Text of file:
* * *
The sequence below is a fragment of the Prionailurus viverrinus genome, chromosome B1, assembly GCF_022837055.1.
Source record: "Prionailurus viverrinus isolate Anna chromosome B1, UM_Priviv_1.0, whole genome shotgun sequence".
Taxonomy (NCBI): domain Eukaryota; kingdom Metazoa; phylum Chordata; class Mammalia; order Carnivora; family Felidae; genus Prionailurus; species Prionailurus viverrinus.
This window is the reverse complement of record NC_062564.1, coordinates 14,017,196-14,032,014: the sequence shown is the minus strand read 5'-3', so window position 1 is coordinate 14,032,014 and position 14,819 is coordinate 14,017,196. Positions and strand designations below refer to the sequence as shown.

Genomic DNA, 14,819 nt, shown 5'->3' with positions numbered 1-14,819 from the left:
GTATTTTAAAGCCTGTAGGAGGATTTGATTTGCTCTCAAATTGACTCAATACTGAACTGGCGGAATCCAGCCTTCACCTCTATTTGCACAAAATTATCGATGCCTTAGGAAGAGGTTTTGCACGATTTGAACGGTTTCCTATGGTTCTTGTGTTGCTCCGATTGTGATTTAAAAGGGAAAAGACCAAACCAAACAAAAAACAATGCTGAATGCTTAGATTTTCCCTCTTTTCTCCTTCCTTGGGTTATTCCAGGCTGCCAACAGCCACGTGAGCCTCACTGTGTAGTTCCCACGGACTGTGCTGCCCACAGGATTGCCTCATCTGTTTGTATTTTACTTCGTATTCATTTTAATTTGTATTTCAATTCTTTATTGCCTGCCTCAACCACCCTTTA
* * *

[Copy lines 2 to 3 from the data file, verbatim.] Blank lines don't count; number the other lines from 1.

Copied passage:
Source record: "Prionailurus viverrinus isolate Anna chromosome B1, UM_Priviv_1.0, whole genome shotgun sequence".
Taxonomy (NCBI): domain Eukaryota; kingdom Metazoa; phylum Chordata; class Mammalia; order Carnivora; family Felidae; genus Prionailurus; species Prionailurus viverrinus.